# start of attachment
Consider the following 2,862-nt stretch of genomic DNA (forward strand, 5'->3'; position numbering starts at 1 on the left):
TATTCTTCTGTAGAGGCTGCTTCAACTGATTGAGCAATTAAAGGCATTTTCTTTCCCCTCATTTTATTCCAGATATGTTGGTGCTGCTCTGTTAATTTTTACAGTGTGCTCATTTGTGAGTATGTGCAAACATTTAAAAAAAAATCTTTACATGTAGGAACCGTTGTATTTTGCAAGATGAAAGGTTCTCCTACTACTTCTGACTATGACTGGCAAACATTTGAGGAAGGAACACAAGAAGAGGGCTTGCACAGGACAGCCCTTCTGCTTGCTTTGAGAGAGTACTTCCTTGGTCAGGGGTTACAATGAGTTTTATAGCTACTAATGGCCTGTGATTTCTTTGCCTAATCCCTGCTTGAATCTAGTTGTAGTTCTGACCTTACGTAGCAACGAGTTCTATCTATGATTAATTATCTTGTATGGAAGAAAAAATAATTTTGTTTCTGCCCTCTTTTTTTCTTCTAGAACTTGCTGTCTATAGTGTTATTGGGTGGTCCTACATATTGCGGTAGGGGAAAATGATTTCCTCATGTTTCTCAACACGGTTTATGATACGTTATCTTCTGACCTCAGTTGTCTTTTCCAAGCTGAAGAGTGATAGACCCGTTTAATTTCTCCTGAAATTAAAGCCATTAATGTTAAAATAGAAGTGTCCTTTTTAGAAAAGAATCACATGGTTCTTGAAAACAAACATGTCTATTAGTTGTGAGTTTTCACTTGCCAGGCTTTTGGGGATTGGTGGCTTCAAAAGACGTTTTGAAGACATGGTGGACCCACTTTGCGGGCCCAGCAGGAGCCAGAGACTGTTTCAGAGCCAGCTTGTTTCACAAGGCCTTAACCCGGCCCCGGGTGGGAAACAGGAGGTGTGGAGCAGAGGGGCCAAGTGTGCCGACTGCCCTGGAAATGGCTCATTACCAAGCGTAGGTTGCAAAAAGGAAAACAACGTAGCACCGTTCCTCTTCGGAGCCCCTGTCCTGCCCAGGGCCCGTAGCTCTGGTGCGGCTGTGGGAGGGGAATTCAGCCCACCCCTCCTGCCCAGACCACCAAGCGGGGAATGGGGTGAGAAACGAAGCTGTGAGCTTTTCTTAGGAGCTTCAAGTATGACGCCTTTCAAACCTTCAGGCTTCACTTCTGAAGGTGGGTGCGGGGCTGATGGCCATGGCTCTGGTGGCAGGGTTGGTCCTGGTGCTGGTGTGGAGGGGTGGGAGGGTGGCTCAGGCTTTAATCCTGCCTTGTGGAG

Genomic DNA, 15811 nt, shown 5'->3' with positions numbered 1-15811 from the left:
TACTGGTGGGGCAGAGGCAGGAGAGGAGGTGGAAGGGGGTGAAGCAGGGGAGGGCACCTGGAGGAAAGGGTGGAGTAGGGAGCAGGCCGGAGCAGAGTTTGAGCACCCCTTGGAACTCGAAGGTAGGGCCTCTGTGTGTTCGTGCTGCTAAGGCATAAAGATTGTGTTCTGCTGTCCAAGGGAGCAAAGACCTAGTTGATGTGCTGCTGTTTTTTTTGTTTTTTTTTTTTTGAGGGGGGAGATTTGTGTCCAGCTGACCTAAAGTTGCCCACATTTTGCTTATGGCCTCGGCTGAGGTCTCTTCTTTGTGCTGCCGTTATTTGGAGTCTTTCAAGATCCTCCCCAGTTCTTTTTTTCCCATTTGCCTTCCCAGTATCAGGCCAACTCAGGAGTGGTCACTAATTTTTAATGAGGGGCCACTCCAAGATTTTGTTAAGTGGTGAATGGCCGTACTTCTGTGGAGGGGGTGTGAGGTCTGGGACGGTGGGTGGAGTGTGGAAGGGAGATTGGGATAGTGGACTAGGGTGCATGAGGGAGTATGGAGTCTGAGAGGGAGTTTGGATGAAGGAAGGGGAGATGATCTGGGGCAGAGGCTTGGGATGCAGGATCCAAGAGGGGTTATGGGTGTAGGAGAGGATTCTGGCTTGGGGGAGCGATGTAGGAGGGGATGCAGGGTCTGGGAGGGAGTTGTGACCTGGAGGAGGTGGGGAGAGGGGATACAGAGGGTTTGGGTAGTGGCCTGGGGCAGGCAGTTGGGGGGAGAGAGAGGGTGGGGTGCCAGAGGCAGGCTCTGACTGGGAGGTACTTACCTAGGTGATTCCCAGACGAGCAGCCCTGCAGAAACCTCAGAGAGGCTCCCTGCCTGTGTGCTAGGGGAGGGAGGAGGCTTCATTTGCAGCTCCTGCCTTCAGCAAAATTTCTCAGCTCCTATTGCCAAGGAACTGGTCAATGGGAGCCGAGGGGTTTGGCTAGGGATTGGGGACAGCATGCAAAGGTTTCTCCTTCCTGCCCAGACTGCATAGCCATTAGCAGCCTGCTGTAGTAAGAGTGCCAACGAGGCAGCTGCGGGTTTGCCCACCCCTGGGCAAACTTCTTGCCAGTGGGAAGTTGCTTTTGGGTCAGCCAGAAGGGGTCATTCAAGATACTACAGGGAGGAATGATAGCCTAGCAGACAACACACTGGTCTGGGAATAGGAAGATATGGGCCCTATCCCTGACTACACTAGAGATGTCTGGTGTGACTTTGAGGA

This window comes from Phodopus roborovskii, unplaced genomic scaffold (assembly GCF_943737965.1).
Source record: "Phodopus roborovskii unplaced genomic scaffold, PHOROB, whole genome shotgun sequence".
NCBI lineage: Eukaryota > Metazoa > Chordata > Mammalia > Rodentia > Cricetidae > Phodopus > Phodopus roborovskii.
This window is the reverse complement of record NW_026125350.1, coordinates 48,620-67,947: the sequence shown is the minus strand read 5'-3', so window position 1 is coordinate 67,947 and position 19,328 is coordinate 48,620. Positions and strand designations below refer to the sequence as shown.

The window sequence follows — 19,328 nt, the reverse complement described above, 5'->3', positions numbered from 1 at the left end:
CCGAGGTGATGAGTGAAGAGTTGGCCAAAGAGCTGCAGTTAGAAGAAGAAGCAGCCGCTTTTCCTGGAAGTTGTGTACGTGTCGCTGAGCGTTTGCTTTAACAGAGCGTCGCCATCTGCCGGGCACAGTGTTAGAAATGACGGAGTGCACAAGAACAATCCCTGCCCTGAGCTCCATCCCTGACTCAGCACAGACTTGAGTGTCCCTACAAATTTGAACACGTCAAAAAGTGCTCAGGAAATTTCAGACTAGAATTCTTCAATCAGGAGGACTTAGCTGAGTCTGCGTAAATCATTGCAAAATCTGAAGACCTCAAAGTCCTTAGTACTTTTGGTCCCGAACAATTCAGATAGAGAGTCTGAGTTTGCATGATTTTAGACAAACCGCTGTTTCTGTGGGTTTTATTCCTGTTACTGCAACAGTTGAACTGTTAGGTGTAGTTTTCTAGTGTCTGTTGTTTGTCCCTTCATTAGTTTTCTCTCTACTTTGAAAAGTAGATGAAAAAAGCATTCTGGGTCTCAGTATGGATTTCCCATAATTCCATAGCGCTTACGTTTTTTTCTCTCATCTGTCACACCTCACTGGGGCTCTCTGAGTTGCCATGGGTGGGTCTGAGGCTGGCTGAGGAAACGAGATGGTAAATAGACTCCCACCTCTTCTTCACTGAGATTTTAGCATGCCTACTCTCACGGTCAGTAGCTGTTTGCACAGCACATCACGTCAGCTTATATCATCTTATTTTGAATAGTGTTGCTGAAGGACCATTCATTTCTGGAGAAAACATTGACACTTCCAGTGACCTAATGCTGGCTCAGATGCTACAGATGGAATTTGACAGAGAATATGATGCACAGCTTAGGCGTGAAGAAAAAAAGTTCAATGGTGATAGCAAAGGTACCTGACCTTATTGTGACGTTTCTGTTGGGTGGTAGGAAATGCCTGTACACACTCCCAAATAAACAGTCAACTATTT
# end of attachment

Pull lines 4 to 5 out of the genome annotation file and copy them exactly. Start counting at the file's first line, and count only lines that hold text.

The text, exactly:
TACTGGTGGGGCAGAGGCAGGAGAGGAGGTGGAAGGGGGTGAAGCAGGGGAGGGCACCTGGAGGAAAGGGTGGAGTAGGGAGCAGGCCGGAGCAGAGTTTGAGCACCCCTTGGAACTCGAAGGTAGGGCCTCTGTGTGTTCGTGCTGCTAAGGCATAAAGATTGTGTTCTGCTGTCCAAGGGAGCAAAGACCTAGTTGATGTGCTGCTGTTTTTTTTGTTTTTTTTTTTTTGAGGGGGGAGATTTGTGTCCAGCTGACCTAAAGTTGCCCACATTTTGCTTATGGCCTCGGCTGAGGTCTCTTCTTTGTGCTGCCGTTATTTGGAGTCTTTCAAGATCCTCCCCAGTTCTTTTTTTCCCATTTGCCTTCCCAGTATCAGGCCAACTCAGGAGTGGTCACTAATTTTTAATGAGGGGCCACTCCAAGATTTTGTTAAGTGGTGAATGGCCGTACTTCTGTGGAGGGGGTGTGAGGTCTGGGACGGTGGGTGGAGTGTGGAAGGGAGATTGGGATAGTGGACTAGGGTGCATGAGGGAGTATGGAGTCTGAGAGGGAGTTTGGATGAAGGAAGGGGAGATGATCTGGGGCAGAGGCTTGGGATGCAGGATCCAAGAGGGGTTATGGGTGTAGGAGAGGATTCTGGCTTGGGGGAGCGATGTAGGAGGGGATGCAGGGTCTGGGAGGGAGTTGTGACCTGGAGGAGGTGGGGAGAGGGGATACAGAGGGTTTGGGTAGTGGCCTGGGGCAGGCAGTTGGGGGGAGAGAGAGGGTGGGGTGCCAGAGGCAGGCTCTGACTGGGAGGTACTTACCTAGGTGATTCCCAGACGAGCAGCCCTGCAGAAACCTCAGAGAGGCTCCCTGCCTGTGTGCTAGGGGAGGGAGGAGGCTTCATTTGCAGCTCCTGCCTTCAGCAAAATTTCTCAGCTCCTATTGCCAAGGAACTGGTCAATGGGAGCCGAGGGGTTTGGCTAGGGATTGGGGACAGCATGCAAAGGTTTCTCCTTCCTGCCCAGACTGCATAGCCATTAGCAGCCTGCTGTAGTAAGAGTGCCAACGAGGCAGCTGCGGGTTTGCCCACCCCTGGGCAAACTTCTTGCCAGTGGGAAGTTGCTTTTGGGTCAGCCAGAAGGGGTCATTCAAGATACTACAGGGAGGAATGATAGCCTAGCAGACAACACACTGGTCTGGGAATAGGAAGATATGGGCCCTATCCCTGACTACACTAGAGATGTCTGGTGTGACTTTGAGGA

This window comes from Phodopus roborovskii, unplaced genomic scaffold (assembly GCF_943737965.1).